Wednesday, November 27, 2013

Compassionate&Responsible

Three times each year at the school I currently serve (Guthrie CSD in Guthrie, Texas), the staff and students hit the pause button and engage in collective and focused learning, together (PreK-grade 12).  For the last couple of years we have focused the learning at those embedded professional development days on the Guthrie Graduate Profile (GGP). 

The GGP is the manifestation of the intention of our community and school to educate the "whole" child.  In effect, we have chosen  to go beyond the teaching of knowledge and skills in academic areas only, and begun to purposely teach our children ways of thinking and ways of behaving

The five dimensions of the GGP are shown below:
  • Learners/Problem Solvers/Critical Thinkers
  • Effective Communicators
  • Persons of Strong Character
  • Productive and Valuable Team Members
  • Compassionate and Responsible Citizens

On November 26, 2013, we engaged in another of those team learning sessions.  The focus of the day was on the dimension of "Compassionate and Responsible Citizens."  The big chunks of learning for the day were centered around three learning prompts:
  1. Discussions around the learning we gleaned from the Lessons from Malaki, which details the challenges of a nine year old boy competing on Britain's Got Talent.
  2. A presentation from guest speaker Woody Gilliland, Chief Executive Officer of the West Texas Rehabilitation Center, an organization that exists ONLY to serve fellow humans in need.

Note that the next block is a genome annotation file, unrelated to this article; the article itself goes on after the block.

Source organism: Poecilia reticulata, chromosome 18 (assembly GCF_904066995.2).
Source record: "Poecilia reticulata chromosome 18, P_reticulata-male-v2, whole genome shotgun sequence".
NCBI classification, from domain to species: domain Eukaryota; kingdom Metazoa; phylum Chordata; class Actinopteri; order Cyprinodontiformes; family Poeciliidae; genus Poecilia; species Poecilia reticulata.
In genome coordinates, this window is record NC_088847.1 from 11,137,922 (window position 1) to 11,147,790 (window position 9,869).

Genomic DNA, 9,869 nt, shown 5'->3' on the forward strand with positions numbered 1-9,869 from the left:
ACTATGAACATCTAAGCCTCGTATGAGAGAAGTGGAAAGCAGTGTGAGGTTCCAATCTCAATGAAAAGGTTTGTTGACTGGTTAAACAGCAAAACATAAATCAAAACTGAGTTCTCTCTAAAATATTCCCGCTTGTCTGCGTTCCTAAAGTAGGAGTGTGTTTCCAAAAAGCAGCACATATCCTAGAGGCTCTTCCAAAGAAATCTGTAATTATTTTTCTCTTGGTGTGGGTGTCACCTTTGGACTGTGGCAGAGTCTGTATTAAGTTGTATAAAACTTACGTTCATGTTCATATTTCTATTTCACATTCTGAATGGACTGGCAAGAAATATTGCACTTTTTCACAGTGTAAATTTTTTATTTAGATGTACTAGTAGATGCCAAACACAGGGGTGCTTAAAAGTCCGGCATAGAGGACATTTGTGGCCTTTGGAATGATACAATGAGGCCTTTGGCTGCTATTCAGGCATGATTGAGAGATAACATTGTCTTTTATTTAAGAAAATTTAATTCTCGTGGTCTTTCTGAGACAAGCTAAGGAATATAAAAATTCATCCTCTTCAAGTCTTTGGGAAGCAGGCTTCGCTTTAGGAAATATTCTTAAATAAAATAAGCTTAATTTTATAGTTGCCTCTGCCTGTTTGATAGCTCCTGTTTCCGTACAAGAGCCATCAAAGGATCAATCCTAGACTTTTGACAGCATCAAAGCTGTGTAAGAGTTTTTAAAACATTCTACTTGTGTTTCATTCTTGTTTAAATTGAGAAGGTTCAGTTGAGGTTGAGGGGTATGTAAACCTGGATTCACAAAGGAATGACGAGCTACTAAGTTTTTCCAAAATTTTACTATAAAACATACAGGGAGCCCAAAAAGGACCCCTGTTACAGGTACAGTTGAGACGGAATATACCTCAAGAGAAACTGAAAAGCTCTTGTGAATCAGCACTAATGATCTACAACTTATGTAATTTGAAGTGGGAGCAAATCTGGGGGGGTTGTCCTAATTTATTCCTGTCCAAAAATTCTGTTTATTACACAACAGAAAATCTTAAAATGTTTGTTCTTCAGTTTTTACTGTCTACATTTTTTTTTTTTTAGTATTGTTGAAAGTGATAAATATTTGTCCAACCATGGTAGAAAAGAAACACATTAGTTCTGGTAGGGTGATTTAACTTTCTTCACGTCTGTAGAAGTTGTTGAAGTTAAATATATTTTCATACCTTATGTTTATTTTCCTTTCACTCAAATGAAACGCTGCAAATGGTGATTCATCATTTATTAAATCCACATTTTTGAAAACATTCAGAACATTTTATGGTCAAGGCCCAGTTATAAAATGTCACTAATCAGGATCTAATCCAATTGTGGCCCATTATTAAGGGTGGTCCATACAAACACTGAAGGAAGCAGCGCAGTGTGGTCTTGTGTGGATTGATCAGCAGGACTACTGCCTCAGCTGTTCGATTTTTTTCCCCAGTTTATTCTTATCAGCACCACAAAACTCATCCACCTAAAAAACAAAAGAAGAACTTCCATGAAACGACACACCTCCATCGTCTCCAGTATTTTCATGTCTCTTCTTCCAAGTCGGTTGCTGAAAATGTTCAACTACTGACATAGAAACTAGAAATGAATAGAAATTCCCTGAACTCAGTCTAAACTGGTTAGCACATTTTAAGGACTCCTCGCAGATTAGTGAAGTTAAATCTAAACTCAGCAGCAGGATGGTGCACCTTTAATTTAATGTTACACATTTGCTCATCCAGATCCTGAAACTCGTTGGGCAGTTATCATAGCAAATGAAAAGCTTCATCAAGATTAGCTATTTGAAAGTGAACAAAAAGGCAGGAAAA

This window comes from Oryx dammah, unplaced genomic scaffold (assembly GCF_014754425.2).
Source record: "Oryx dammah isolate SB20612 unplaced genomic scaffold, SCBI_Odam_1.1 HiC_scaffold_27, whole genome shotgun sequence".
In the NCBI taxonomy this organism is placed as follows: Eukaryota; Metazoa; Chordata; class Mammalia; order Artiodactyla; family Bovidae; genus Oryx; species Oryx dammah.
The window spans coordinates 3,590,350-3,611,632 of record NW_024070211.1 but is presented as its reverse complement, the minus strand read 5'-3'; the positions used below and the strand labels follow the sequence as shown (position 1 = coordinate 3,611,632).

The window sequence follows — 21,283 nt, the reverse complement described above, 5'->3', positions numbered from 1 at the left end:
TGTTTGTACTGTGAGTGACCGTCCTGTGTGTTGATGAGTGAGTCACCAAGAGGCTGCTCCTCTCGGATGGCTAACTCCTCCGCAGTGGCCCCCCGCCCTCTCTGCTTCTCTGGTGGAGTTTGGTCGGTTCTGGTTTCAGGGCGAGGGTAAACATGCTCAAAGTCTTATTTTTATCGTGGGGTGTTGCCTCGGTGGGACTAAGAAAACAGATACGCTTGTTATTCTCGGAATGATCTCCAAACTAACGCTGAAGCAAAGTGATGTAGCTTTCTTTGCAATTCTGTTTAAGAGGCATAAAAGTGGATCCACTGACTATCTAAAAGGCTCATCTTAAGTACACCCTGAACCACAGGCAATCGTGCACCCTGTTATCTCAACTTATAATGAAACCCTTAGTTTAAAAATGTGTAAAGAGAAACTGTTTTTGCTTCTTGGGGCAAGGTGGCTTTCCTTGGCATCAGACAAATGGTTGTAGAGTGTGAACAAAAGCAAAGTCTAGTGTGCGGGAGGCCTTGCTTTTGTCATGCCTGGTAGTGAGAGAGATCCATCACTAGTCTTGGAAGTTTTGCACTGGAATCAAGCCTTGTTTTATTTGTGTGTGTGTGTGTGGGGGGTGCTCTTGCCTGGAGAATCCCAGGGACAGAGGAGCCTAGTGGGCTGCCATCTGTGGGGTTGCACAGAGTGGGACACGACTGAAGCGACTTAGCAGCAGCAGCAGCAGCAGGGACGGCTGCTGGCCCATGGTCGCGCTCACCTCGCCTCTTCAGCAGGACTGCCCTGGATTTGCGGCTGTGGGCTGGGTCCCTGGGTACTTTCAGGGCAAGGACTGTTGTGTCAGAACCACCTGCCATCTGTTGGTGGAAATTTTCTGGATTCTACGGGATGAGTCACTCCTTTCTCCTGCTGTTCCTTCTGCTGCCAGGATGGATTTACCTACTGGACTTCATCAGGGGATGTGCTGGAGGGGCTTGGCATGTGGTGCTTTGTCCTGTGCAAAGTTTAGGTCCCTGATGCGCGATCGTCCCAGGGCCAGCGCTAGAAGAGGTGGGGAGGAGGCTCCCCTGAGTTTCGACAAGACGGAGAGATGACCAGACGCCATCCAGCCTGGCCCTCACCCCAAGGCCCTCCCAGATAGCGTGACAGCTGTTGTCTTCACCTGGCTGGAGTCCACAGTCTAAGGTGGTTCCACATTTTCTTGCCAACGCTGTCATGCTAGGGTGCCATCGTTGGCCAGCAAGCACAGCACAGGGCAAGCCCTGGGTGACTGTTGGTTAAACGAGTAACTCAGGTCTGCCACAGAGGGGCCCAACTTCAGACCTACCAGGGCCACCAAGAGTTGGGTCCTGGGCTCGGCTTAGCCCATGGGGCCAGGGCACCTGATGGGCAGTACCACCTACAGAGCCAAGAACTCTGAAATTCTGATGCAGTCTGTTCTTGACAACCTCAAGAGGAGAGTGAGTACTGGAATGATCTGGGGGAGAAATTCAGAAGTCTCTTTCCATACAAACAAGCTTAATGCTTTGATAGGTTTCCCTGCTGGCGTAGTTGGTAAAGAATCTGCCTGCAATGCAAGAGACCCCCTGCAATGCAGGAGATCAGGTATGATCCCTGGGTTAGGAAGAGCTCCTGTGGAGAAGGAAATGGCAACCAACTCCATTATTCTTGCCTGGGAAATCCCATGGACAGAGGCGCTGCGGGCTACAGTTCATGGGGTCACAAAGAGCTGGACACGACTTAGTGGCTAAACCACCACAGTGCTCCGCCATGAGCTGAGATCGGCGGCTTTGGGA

3. Dialogue generated from viewing the video about Matthew Jeffers and his letter to the Baltimore Ravens. 
Students are put in cross-aged table teams for the cooperative learning (older students are charged with "taking care" of the younger ones in the process).  



A couple of the major takeaways for our "team" during that day of learning:
  • "To whom much is given, much is required."
  • "The only disability in life is a bad attitude." (Matthew Jeffers)
A most excellent day of learning! (And, accomplished without a single multiple choice test).

2 comments:

  1. This is one of the huge benefits of working in a small district! This is exactly what I want f

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    1. Indeed, Heather, it seems that we can accomplish much substantive work with/for children in the small school setting. When I worked in the huge schools, so much of our time/effort/energy was spent (literally) on simply "managing" the masses.

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